Learning Analytics Examples

Learning Analytics (LA) is a broad term that spans a broad range of activities: from instructors testing effectiveness of learning approaches, to instructors and advisors determining efficacy of particular learning interventions, to researchers asking basic questions of learning data to gain insights into individual performance or learning strategies, to institutional approaches used for program planning or reporting.

Purposes of using LA vary greatly, and stakeholder groups are diverse in their roles and interests. The following examples illustrate some existing use cases.



OnTask: A tool that makes use of data points that teachers identify as important, to help them track students’ progress, and give more frequent, better, personalized feedback
OnTask integrates data from any online learning tool (Learning Management System, Classroom Response System, Discussion Board, Quizzes, Attendance, etc.) and lets you, the instructor, define progress indicators. You can view a dashboard of student progress metrics, individual and aggregated. Even more powerfully, OnTask allows you to easily send custom email or text feedback to subsets of students who aren’t yet meeting performance indicators, giving them a personalized reminder of what they need to do to catch up.
For more information, see: 

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Threadz: A tool that develops network visualizations to allow you to ‘see’ who is communicating with whom in your course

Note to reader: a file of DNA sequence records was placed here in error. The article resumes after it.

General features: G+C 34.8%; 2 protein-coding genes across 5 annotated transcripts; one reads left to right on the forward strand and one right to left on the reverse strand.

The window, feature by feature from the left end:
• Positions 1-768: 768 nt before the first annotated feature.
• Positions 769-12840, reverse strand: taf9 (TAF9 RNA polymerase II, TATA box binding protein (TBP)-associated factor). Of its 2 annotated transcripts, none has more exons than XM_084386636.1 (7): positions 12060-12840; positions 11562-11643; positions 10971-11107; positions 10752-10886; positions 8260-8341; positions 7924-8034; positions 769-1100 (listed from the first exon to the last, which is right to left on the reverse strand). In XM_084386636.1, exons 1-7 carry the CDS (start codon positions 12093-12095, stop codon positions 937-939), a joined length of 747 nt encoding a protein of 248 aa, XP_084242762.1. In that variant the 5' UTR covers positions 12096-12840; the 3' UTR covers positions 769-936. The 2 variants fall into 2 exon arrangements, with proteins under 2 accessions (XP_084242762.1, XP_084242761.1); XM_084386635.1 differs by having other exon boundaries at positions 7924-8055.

It’s hard to monitor class discussion boards and give fair grades for participation. The Threadz tool gives instructors manipulable visualizations of what’s happening in the forums, and reliable metrics indicating degree of engagement. Week by week, you can easily discover who is engaged and who is not, whose responses are going unanswered, and whether you are achieving your learner engagement goals for your course.
For more information, see: 
https://threadz.ewu.edu/

Simple reports that draw on historic data from past offerings and current registration in your course, to give you a better understanding of who your students are: demographics, past courses completed, likely future majors choicesetc.
 
What might you change about your course content or your teaching if you knew which courses your students had already completed, and with what success? Or if you knew how many were likely to opt for a major in your discipline? Knowing your audience is key to starting off a course at the right level with the right tone. A ‘Know thy students’ project would deliver, before the start of the term, an aggregated report of students’ prior courses, grades, and engagement levels. Already partly underway in Arts, this project builds on a published use case by Motz and colleagues. Studies suggest good potential to help instructors tailor teaching, curriculum and expectations based on greater understanding of their likely class areas of specialization, past course history, likely study path, demographics, etc.

Discover how students really move through courses in your programs

Your department has some lore about student pathways, but how do different ‘kinds’ of student really progress through your degree programs? Do their enrolments bear any relation to the carefully sequenced curriculum that your program has designed (or not designed)? A pathways tool would allow departments to visually explore patterns of enrollment, and answer questions like “What proportion of students who take prerequisite course X  then take course Y, next term, next year, or after a longer gap?” or “Is there a big difference in the proportion of students in different sections of the same introductory course who go on to major in the program?”

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 An instructor dashboard that displays learner engagement with material and activities and ongoing student performance.  Can be used in courses with multiple sections or large enrollments through an interactive, multilevel heat map.